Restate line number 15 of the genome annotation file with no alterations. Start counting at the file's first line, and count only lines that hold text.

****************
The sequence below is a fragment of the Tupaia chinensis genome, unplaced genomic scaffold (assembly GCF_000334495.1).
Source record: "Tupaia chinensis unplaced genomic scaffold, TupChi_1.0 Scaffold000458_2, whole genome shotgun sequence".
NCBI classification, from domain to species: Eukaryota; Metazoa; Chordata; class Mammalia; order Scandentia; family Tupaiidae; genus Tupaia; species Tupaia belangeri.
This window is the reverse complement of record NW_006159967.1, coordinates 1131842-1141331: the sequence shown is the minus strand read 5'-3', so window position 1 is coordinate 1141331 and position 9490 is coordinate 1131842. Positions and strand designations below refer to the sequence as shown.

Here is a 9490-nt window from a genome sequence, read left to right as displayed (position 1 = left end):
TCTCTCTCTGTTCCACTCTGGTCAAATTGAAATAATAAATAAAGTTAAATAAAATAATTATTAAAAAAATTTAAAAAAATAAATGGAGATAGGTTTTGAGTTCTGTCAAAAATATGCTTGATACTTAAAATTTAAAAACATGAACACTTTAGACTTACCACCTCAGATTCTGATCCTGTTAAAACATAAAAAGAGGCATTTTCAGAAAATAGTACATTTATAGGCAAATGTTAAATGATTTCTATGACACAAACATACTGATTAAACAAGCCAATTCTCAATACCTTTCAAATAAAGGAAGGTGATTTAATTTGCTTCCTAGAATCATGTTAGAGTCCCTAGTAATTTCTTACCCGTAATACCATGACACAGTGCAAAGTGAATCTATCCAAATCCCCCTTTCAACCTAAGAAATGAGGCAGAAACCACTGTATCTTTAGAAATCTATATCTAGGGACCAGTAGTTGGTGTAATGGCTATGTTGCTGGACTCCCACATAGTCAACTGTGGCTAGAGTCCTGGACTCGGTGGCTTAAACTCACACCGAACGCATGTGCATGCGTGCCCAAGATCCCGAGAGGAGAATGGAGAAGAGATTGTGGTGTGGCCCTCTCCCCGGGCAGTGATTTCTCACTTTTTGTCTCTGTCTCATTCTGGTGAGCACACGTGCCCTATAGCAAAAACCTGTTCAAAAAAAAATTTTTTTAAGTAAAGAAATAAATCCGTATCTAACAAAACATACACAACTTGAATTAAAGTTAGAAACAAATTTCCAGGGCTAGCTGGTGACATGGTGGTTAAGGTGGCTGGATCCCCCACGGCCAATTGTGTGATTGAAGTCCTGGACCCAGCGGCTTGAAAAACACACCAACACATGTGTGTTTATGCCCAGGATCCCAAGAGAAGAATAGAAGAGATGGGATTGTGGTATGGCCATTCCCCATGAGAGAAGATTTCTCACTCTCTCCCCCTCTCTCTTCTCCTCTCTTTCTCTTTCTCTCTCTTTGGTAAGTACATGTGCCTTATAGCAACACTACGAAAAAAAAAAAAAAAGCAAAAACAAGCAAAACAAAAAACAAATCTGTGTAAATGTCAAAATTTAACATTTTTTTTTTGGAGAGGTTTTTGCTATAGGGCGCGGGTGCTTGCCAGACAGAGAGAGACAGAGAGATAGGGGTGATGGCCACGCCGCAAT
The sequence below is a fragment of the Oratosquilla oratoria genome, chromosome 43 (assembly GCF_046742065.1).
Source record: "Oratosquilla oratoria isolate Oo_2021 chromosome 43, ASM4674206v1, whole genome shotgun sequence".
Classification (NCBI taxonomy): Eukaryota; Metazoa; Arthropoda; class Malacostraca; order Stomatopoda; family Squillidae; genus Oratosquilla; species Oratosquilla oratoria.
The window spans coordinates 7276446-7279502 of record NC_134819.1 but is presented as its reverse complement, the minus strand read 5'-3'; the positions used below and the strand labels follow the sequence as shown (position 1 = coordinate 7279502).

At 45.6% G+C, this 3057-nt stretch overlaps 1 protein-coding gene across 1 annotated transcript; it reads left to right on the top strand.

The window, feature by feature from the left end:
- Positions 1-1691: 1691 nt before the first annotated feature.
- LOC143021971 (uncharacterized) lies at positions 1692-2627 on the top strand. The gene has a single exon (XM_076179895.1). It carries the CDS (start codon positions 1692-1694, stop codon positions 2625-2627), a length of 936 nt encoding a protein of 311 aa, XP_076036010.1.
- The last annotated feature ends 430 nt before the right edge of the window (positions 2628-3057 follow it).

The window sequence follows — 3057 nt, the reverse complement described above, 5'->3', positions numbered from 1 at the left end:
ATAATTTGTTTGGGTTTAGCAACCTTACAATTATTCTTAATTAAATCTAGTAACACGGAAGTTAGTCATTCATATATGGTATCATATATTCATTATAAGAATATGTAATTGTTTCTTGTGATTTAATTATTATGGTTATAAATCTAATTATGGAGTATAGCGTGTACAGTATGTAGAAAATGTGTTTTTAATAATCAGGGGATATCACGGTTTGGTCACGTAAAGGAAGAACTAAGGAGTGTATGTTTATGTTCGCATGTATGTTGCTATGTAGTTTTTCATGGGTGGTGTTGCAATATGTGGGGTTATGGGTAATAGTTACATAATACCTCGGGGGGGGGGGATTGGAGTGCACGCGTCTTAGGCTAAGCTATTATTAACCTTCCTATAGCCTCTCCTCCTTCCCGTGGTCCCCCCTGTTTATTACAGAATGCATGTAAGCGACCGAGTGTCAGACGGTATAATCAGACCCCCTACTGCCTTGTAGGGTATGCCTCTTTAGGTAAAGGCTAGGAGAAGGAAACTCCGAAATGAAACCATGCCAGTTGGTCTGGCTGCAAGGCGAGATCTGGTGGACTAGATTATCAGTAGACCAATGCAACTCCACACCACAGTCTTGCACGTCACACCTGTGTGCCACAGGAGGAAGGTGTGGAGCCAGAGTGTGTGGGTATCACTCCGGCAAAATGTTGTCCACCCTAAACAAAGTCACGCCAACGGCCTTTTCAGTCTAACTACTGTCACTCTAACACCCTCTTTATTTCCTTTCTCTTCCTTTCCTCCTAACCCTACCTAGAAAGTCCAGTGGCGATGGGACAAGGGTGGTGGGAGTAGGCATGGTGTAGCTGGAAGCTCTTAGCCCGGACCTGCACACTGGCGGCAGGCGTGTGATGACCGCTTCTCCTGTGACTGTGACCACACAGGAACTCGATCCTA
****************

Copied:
- The last annotated feature ends 430 nt before the right edge of the window (positions 2628-3057 follow it).